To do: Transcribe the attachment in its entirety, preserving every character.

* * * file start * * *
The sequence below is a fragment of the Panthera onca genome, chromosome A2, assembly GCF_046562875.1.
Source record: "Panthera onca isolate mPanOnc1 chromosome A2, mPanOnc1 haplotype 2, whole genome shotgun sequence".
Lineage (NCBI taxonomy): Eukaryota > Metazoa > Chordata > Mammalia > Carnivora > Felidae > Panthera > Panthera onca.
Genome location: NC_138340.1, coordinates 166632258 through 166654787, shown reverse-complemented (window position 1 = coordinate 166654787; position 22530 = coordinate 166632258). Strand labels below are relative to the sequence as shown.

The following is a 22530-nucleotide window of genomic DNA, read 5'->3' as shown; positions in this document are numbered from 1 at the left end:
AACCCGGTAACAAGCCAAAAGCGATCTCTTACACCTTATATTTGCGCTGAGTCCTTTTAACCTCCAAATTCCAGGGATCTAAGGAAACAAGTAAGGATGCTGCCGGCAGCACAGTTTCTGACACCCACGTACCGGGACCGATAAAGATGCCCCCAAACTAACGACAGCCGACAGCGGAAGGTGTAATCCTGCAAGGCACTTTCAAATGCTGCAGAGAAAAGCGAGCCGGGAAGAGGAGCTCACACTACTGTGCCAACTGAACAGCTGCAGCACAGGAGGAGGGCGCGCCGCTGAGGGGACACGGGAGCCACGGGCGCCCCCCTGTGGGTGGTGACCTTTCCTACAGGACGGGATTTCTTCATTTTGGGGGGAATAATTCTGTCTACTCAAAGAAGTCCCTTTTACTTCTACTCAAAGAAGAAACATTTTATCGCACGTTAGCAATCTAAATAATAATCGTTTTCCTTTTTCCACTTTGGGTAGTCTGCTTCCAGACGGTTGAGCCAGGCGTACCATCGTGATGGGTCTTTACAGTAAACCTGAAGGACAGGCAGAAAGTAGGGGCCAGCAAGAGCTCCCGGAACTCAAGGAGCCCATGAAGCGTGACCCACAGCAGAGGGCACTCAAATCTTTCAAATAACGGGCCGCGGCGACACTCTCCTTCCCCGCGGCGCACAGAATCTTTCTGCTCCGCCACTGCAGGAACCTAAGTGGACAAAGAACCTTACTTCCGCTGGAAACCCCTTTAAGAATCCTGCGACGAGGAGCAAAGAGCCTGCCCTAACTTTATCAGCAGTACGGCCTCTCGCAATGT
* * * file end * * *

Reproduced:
The sequence below is a fragment of the Panthera onca genome, chromosome A2, assembly GCF_046562875.1.
Source record: "Panthera onca isolate mPanOnc1 chromosome A2, mPanOnc1 haplotype 2, whole genome shotgun sequence".
Lineage (NCBI taxonomy): Eukaryota > Metazoa > Chordata > Mammalia > Carnivora > Felidae > Panthera > Panthera onca.
Genome location: NC_138340.1, coordinates 166632258 through 166654787, shown reverse-complemented (window position 1 = coordinate 166654787; position 22530 = coordinate 166632258). Strand labels below are relative to the sequence as shown.

The following is a 22530-nucleotide window of genomic DNA, read 5'->3' as shown; positions in this document are numbered from 1 at the left end:
AACCCGGTAACAAGCCAAAAGCGATCTCTTACACCTTATATTTGCGCTGAGTCCTTTTAACCTCCAAATTCCAGGGATCTAAGGAAACAAGTAAGGATGCTGCCGGCAGCACAGTTTCTGACACCCACGTACCGGGACCGATAAAGATGCCCCCAAACTAACGACAGCCGACAGCGGAAGGTGTAATCCTGCAAGGCACTTTCAAATGCTGCAGAGAAAAGCGAGCCGGGAAGAGGAGCTCACACTACTGTGCCAACTGAACAGCTGCAGCACAGGAGGAGGGCGCGCCGCTGAGGGGACACGGGAGCCACGGGCGCCCCCCTGTGGGTGGTGACCTTTCCTACAGGACGGGATTTCTTCATTTTGGGGGGAATAATTCTGTCTACTCAAAGAAGTCCCTTTTACTTCTACTCAAAGAAGAAACATTTTATCGCACGTTAGCAATCTAAATAATAATCGTTTTCCTTTTTCCACTTTGGGTAGTCTGCTTCCAGACGGTTGAGCCAGGCGTACCATCGTGATGGGTCTTTACAGTAAACCTGAAGGACAGGCAGAAAGTAGGGGCCAGCAAGAGCTCCCGGAACTCAAGGAGCCCATGAAGCGTGACCCACAGCAGAGGGCACTCAAATCTTTCAAATAACGGGCCGCGGCGACACTCTCCTTCCCCGCGGCGCACAGAATCTTTCTGCTCCGCCACTGCAGGAACCTAAGTGGACAAAGAACCTTACTTCCGCTGGAAACCCCTTTAAGAATCCTGCGACGAGGAGCAAAGAGCCTGCCCTAACTTTATCAGCAGTACGGCCTCTCGCAATGT